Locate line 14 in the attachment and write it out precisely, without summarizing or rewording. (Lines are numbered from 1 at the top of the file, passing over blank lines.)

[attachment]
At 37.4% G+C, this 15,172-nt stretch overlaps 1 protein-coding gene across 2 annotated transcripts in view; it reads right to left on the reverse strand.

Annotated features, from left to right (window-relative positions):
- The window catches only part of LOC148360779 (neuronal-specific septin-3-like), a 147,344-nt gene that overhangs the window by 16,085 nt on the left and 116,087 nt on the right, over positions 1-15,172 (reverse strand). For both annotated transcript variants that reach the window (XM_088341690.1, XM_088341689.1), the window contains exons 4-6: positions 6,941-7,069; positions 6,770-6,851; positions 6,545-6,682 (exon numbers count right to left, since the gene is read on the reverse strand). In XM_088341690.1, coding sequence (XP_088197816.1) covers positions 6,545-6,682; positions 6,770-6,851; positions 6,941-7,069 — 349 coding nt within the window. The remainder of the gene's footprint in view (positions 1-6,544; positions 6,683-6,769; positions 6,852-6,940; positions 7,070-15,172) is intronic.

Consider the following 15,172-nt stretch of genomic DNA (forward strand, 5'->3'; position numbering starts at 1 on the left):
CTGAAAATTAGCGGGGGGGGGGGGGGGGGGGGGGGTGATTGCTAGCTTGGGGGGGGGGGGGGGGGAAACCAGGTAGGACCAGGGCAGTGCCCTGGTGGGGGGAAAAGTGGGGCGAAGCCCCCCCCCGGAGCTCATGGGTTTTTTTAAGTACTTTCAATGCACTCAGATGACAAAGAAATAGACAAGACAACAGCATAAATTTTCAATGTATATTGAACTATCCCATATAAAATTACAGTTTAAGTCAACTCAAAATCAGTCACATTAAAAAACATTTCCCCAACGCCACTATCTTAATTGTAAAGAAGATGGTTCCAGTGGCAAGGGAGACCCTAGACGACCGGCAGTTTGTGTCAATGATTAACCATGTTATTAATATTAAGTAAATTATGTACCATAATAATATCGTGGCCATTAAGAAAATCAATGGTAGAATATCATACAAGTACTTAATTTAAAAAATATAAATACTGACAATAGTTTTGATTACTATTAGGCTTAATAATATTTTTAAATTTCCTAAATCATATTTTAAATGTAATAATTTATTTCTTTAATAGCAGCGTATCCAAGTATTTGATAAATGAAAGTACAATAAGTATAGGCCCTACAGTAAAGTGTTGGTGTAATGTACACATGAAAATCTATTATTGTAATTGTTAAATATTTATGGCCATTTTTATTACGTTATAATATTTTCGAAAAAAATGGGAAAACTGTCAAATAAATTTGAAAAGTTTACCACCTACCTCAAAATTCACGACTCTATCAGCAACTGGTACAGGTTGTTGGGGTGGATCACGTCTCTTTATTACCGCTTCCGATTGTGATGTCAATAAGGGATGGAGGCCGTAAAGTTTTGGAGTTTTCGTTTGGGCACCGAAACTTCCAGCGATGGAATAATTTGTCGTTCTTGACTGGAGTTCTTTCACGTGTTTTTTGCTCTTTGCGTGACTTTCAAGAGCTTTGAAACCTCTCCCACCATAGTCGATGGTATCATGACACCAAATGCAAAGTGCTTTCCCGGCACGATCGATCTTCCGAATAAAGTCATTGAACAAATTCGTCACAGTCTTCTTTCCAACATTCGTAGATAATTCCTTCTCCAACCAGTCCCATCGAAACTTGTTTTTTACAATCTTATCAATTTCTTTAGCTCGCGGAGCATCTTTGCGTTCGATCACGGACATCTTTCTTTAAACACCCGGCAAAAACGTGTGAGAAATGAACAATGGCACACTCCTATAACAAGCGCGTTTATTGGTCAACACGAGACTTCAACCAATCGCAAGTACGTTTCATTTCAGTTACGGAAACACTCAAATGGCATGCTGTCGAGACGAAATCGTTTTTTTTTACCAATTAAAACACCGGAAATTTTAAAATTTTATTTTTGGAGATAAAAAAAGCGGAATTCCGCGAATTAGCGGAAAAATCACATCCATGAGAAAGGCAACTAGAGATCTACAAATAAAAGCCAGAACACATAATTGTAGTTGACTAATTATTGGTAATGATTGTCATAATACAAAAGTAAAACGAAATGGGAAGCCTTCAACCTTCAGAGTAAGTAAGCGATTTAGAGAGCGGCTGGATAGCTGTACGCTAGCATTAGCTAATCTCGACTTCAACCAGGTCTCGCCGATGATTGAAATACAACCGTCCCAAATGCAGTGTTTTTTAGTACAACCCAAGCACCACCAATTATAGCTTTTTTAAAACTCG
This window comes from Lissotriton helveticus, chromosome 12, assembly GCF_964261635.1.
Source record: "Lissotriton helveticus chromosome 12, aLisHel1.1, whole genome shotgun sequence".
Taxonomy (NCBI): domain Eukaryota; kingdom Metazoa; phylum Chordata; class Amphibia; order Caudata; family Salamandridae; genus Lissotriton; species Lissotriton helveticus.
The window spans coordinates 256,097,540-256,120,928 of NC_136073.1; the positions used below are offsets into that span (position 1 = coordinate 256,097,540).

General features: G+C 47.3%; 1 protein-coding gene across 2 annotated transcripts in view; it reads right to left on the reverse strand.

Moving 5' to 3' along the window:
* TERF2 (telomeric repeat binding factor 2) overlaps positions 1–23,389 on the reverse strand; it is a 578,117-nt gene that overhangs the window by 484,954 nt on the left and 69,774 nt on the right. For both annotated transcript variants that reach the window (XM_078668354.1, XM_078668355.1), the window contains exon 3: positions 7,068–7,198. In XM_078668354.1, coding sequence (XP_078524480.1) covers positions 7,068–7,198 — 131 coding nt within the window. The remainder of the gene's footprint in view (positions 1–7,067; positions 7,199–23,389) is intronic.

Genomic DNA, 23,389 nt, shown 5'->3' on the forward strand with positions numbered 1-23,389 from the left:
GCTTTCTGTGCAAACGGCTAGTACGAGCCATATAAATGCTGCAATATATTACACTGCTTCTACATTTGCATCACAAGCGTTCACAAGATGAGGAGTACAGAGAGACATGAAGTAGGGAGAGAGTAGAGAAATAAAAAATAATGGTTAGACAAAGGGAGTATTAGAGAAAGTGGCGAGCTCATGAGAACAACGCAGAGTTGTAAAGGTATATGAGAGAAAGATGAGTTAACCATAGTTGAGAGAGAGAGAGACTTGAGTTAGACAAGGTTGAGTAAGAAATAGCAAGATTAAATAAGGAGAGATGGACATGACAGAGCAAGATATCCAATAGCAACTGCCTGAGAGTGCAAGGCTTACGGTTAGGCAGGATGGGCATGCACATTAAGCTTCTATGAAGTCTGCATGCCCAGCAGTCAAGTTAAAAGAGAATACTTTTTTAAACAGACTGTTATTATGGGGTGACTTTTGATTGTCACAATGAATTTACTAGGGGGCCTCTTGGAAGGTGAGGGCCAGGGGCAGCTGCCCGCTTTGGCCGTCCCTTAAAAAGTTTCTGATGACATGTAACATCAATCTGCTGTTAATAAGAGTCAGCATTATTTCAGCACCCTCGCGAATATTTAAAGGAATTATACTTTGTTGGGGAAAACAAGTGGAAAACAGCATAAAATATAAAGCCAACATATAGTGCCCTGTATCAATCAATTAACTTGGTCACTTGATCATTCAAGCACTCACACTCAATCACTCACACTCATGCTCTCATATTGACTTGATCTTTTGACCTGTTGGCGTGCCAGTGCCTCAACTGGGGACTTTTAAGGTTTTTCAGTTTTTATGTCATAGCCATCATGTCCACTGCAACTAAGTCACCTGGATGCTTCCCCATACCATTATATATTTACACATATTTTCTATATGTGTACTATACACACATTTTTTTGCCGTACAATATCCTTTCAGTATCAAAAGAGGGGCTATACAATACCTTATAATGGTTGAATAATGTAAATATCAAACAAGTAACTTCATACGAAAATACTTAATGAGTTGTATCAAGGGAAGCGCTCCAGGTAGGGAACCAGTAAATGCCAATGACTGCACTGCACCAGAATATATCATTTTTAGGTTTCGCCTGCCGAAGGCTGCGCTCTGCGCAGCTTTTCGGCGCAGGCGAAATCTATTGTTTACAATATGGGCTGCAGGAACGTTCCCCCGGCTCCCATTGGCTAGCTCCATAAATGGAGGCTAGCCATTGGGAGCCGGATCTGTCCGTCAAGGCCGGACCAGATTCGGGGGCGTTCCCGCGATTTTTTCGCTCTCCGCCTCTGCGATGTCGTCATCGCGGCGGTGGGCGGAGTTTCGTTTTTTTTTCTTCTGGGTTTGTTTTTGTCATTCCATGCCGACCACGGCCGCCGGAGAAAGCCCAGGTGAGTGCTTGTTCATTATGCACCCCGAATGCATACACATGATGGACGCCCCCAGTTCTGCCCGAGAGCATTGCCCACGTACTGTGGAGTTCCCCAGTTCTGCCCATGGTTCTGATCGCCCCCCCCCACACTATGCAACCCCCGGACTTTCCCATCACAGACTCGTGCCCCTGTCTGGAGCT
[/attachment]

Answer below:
GCTTTCTGTGCAAACGGCTAGTACGAGCCATATAAATGCTGCAATATATTACACTGCTTCTACATTTGCATCACAAGCGTTCACAAGATGAGGAGTACAGAGAGACATGAAGTAGGGAGAGAGTAGAGAAATAAAAAATAATGGTTAGACAAAGGGAGTATTAGAGAAAGTGGCGAGCTCATGAGAACAACGCAGAGTTGTAAAGGTATATGAGAGAAAGATGAGTTAACCATAGTTGAGAGAGAGAGAGACTTGAGTTAGACAAGGTTGAGTAAGAAATAGCAAGATTAAATAAGGAGAGATGGACATGACAGAGCAAGATATCCAATAGCAACTGCCTGAGAGTGCAAGGCTTACGGTTAGGCAGGATGGGCATGCACATTAAGCTTCTATGAAGTCTGCATGCCCAGCAGTCAAGTTAAAAGAGAATACTTTTTTAAACAGACTGTTATTATGGGGTGACTTTTGATTGTCACAATGAATTTACTAGGGGGCCTCTTGGAAGGTGAGGGCCAGGGGCAGCTGCCCGCTTTGGCCGTCCCTTAAAAAGTTTCTGATGACATGTAACATCAATCTGCTGTTAATAAGAGTCAGCATTATTTCAGCACCCTCGCGAATATTTAAAGGAATTATACTTTGTTGGGGAAAACAAGTGGAAAACAGCATAAAATATAAAGCCAACATATAGTGCCCTGTATCAATCAATTAACTTGGTCACTTGATCATTCAAGCACTCACACTCAATCACTCACACTCATGCTCTCATATTGACTTGATCTTTTGACCTGTTGGCGTGCCAGTGCCTCAACTGGGGACTTTTAAGGTTTTTCAGTTTTTATGTCATAGCCATCATGTCCACTGCAACTAAGTCACCTGGATGCTTCCCCATACCATTATATATTTACACATATTTTCTATATGTGTACTATACACACATTTTTTTGCCGTACAATATCCTTTCAGTATCAAAAGAGGGGCTATACAATACCTTATAATGGTTGAATAATGTAAATATCAAACAAGTAACTTCATACGAAAATACTTAATGAGTTGTATCAAGGGAAGCGCTCCAGGTAGGGAACCAGTAAATGCCAATGACTGCACTGCACCAGAATATATCATTTTTAGGTTTCGCCTGCCGAAGGCTGCGCTCTGCGCAGCTTTTCGGCGCAGGCGAAATCTATTGTTTACAATATGGGCTGCAGGAACGTTCCCCCGGCTCCCATTGGCTAGCTCCATAAATGGAGGCTAGCCATTGGGAGCCGGATCTGTCCGTCAAGGCCGGACCAGATTCGGGGGCGTTCCCGCGATTTTTTCGCTCTCCGCCTCTGCGATGTCGTCATCGCGGCGGTGGGCGGAGTTTCGTTTTTTTTTCTTCTGGGTTTGTTTTTGTCATTCCATGCCGACCACGGCCGCCGGAGAAAGCCCAGGTGAGTGCTTGTTCATTATGCACCCCGAATGCATACACATGATGGACGCCCCCAGTTCTGCCCGAGAGCATTGCCCACGTACTGTGGAGTTCCCCAGTTCTGCCCATGGTTCTGATCGCCCCCCCCCACACTATGCAACCCCCGGACTTTCCCATCACAGACTCGTGCCCCTGTCTGGAGCT